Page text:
Former Prime Minister Tony Blair is to face the Iraq Inquiry for a second time as the committee desires “more detail” in some key areas.
Branded by some as a war criminal, Tony Blair led the UK into the Iraq War which has been claimed by many to be an “illegal” war. A number of former government lawyers have also argued that it was an unlawful act, and the UN security council did not support the invasion.
Blair is one of a number of individuals who have been asked to re-appear before the committee; other key figures asked to give evidence include former Foreign Secretary Jack Straw, Cabinet Secretary Sir Gus O’Donnell, former Chief of Defence Staff Lord Bryce, Lord Turnbull and Lord Wilson.
The committee has questioned many members and former members of the Labour Cabinet, as well as senior military commanders, civil servants, and diplomats. However, the Inquiry requires “further evidence” on certain matters and key areas, as there are gaps or certain aspects that need clarifying. It has been revealed that Tony Blair will appear before the committee on 18 January 2011.
It is interesting to note that WikiLeaks has released a cable that shows that the UK was resorting to measures to protect “US interests” during the Iraq Inquiry. Released on 22 September 2009, the cable shows how Jon Day, the MOD’s Director General for Security Policy, promised US diplomats that the UK had “put measures in place to protect your interests during the UK inquiry into the causes of the Iraq War”. Day explained that while “Iraq seems no longer to be a major issue in the US”, it would soon become a big issue – a “feeding frenzy” – in the UK “when the inquiry takes off.”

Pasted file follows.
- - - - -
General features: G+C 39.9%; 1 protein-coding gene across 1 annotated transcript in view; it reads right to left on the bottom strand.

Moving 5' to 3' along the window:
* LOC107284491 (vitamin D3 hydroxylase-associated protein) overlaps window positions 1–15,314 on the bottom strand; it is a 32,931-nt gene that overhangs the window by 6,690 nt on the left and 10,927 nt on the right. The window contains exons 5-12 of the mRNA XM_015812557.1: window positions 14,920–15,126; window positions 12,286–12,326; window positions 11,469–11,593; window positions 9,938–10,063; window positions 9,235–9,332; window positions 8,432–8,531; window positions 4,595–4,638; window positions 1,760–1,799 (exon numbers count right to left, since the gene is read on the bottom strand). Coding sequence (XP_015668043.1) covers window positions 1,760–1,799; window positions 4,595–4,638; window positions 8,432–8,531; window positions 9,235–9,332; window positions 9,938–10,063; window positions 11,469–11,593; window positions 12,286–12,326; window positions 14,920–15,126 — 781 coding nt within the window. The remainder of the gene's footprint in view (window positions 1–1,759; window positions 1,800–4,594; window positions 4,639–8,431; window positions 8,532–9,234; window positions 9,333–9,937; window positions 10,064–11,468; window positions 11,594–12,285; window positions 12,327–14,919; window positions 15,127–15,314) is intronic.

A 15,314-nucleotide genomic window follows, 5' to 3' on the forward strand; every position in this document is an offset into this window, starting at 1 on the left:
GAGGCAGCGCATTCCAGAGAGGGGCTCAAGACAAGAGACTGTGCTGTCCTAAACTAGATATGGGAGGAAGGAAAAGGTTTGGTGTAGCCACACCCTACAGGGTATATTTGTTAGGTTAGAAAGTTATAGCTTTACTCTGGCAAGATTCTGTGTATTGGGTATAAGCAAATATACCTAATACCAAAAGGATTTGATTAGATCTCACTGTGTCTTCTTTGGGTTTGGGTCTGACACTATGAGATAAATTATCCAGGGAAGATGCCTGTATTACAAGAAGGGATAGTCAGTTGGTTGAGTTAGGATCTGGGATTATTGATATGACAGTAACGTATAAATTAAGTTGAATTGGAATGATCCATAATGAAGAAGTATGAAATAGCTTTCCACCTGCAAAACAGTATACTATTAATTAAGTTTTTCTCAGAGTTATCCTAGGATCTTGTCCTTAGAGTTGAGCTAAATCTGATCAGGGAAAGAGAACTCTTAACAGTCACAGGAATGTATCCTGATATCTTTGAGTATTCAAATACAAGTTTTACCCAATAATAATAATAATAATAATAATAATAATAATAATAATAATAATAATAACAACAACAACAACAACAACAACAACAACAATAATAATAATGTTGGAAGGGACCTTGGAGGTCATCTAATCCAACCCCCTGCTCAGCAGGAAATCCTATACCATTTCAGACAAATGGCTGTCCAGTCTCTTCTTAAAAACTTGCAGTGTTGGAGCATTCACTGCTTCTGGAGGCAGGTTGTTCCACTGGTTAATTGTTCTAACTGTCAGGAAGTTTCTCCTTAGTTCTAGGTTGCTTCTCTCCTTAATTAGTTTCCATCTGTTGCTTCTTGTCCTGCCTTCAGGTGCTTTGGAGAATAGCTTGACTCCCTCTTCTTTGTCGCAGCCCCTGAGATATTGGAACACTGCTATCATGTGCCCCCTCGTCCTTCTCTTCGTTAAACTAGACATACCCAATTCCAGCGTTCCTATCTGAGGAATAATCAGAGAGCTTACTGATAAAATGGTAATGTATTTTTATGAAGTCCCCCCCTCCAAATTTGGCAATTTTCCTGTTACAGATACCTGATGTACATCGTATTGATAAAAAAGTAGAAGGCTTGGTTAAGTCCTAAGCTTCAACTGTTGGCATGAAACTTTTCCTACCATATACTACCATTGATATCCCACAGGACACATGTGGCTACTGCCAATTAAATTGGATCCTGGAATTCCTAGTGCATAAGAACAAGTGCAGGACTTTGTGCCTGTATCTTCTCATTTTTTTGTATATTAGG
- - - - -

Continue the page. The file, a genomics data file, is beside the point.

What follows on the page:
It is clear, therefore, that on some level the UK government deliberately intervened in the Iraq Inquiry to protect US interests, however it is not clear whether the diplomatic cable has had any effect on the decision by the Inquiry to call in key governmental figures and witnesses once more.
Sir John Chilcot, Chairman of the Iraq Inquiry, has stated that the final report will be “full, thorough, evidence-based and frank”, and said he is “committed to taking the majority of this evidence in public.”
The report is to be published sometime in March. Sir Chilcot stated that the committee is “independent of government and will not shy away from criticising if we find fault or if we conclude that errors have been made. We are determined to produce a report that will be useful to future governments”
- WikiLeaks cable reveals secret pledge to protect US at Iraq inquiry (guardian.co.uk)
- UK ‘pledged to limit Iraq probe’ (bbc.co.uk)
- You: Blair ordered back to Iraq inquiry (guardian.co.uk)